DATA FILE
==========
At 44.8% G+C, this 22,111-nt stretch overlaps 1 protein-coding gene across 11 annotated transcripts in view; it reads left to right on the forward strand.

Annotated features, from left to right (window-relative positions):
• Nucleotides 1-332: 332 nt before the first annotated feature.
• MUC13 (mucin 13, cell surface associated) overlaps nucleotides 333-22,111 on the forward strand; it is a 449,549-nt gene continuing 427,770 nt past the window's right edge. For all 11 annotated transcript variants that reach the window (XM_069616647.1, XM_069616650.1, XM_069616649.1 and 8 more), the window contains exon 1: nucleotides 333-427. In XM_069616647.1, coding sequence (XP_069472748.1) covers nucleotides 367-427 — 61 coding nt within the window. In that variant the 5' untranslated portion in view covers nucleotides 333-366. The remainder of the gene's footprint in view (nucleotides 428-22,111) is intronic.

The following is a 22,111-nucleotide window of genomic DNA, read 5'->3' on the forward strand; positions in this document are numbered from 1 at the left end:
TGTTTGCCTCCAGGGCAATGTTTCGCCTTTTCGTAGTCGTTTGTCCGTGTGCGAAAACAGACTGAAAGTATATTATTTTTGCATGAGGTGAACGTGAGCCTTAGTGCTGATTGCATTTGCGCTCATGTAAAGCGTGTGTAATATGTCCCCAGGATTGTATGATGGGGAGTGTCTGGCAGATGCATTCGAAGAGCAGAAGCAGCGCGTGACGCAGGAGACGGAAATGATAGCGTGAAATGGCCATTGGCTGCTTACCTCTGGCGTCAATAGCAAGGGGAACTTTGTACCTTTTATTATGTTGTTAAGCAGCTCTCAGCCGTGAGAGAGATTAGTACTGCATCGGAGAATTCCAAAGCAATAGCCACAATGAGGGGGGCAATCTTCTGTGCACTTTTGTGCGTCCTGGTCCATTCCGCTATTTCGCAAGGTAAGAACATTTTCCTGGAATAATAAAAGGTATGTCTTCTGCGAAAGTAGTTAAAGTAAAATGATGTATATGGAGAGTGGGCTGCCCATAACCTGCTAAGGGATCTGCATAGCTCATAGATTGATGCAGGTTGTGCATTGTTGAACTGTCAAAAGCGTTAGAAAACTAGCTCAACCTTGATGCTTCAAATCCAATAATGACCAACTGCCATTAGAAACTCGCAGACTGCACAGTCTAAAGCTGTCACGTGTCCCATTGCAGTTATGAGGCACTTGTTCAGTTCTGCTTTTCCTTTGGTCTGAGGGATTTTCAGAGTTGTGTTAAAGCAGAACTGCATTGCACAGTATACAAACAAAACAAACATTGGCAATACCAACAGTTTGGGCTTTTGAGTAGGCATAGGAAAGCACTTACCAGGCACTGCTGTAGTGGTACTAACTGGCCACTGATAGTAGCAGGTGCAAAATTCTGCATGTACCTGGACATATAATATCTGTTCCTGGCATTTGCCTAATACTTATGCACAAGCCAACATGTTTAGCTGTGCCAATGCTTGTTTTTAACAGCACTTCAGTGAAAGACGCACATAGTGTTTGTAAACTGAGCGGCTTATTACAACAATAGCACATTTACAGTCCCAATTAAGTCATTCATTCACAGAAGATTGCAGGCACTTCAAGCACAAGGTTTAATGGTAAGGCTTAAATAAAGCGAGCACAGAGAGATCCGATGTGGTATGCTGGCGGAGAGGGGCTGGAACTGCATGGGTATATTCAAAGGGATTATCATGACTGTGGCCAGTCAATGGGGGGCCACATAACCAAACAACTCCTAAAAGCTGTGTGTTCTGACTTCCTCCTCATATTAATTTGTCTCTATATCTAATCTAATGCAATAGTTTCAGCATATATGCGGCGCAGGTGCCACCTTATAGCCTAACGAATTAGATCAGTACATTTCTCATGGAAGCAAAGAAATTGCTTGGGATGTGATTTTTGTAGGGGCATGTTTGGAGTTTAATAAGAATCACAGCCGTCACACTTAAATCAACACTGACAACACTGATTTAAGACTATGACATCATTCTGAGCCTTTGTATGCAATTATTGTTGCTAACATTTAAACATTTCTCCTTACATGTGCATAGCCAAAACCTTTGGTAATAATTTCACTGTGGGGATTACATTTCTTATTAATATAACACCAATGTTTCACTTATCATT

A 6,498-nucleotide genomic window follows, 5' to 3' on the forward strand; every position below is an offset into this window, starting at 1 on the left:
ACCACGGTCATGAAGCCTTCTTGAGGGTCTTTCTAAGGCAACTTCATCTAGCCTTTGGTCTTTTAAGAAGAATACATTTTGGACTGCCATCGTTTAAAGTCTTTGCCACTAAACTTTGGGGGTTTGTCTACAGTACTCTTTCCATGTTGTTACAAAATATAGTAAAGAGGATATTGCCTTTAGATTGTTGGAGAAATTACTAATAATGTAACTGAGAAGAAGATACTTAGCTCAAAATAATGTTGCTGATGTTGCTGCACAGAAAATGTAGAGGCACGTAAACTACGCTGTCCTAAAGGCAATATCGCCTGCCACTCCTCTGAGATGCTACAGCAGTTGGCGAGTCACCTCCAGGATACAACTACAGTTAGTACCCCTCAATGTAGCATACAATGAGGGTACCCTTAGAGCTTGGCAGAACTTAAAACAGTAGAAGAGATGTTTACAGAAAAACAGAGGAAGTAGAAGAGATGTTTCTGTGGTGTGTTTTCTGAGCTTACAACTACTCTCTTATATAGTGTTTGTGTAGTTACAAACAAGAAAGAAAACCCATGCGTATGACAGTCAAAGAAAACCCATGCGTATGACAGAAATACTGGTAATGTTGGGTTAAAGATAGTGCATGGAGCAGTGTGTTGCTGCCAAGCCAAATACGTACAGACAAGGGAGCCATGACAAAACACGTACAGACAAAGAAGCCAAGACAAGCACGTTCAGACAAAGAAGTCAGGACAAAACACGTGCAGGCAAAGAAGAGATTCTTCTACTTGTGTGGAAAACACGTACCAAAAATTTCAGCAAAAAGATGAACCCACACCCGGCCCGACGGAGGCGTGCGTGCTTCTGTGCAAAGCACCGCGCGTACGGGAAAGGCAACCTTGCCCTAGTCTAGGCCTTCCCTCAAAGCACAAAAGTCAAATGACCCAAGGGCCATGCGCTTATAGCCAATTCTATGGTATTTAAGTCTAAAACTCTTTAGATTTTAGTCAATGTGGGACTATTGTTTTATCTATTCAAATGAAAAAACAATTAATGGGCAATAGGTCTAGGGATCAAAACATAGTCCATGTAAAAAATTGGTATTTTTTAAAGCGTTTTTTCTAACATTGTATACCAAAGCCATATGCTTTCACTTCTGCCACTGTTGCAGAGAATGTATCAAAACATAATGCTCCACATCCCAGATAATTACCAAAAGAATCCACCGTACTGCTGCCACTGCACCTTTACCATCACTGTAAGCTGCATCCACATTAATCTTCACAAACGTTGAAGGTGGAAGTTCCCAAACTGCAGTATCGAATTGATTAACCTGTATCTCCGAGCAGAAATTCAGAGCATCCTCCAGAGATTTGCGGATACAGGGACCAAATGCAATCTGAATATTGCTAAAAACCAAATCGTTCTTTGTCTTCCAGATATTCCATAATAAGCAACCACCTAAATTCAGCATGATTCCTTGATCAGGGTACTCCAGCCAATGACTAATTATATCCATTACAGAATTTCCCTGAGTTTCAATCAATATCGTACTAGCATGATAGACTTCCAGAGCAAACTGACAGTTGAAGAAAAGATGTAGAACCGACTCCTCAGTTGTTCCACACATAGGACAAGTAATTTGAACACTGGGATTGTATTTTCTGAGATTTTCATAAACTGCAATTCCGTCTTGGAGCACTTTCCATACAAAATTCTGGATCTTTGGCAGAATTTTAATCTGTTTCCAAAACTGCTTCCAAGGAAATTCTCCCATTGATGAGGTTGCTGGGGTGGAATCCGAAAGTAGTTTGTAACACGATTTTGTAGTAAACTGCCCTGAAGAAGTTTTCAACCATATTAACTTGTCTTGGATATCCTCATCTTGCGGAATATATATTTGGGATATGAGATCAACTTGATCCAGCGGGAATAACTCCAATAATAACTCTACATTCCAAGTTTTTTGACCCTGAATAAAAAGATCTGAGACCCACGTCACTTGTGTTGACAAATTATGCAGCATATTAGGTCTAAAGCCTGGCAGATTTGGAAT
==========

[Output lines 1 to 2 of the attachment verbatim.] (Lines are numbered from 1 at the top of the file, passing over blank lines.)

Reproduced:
At 44.8% G+C, this 22,111-nt stretch overlaps 1 protein-coding gene across 11 annotated transcripts in view; it reads left to right on the forward strand.

Annotated features, from left to right (window-relative positions):